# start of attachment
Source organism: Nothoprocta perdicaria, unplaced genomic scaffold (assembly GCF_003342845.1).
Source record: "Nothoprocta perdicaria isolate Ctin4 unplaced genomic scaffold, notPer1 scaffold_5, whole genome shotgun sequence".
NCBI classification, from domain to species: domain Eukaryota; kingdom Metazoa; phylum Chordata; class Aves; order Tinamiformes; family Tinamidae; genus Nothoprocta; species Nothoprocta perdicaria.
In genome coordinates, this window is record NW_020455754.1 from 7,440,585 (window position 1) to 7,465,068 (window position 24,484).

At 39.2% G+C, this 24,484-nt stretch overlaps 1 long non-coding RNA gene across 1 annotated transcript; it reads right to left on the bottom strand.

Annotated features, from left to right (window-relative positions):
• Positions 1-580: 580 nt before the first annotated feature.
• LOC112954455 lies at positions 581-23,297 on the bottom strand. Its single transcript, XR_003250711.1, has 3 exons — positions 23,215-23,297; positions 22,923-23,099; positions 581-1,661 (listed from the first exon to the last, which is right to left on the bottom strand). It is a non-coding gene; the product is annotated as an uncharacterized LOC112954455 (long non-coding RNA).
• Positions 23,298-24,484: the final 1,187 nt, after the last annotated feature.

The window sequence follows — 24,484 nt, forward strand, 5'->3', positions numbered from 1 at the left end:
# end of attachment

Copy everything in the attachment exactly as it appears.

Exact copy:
Source organism: Nothoprocta perdicaria, unplaced genomic scaffold (assembly GCF_003342845.1).
Source record: "Nothoprocta perdicaria isolate Ctin4 unplaced genomic scaffold, notPer1 scaffold_5, whole genome shotgun sequence".
NCBI classification, from domain to species: domain Eukaryota; kingdom Metazoa; phylum Chordata; class Aves; order Tinamiformes; family Tinamidae; genus Nothoprocta; species Nothoprocta perdicaria.
In genome coordinates, this window is record NW_020455754.1 from 7,440,585 (window position 1) to 7,465,068 (window position 24,484).

At 39.2% G+C, this 24,484-nt stretch overlaps 1 long non-coding RNA gene across 1 annotated transcript; it reads right to left on the bottom strand.

Annotated features, from left to right (window-relative positions):
• Positions 1-580: 580 nt before the first annotated feature.
• LOC112954455 lies at positions 581-23,297 on the bottom strand. Its single transcript, XR_003250711.1, has 3 exons — positions 23,215-23,297; positions 22,923-23,099; positions 581-1,661 (listed from the first exon to the last, which is right to left on the bottom strand). It is a non-coding gene; the product is annotated as an uncharacterized LOC112954455 (long non-coding RNA).
• Positions 23,298-24,484: the final 1,187 nt, after the last annotated feature.

The window sequence follows — 24,484 nt, forward strand, 5'->3', positions numbered from 1 at the left end: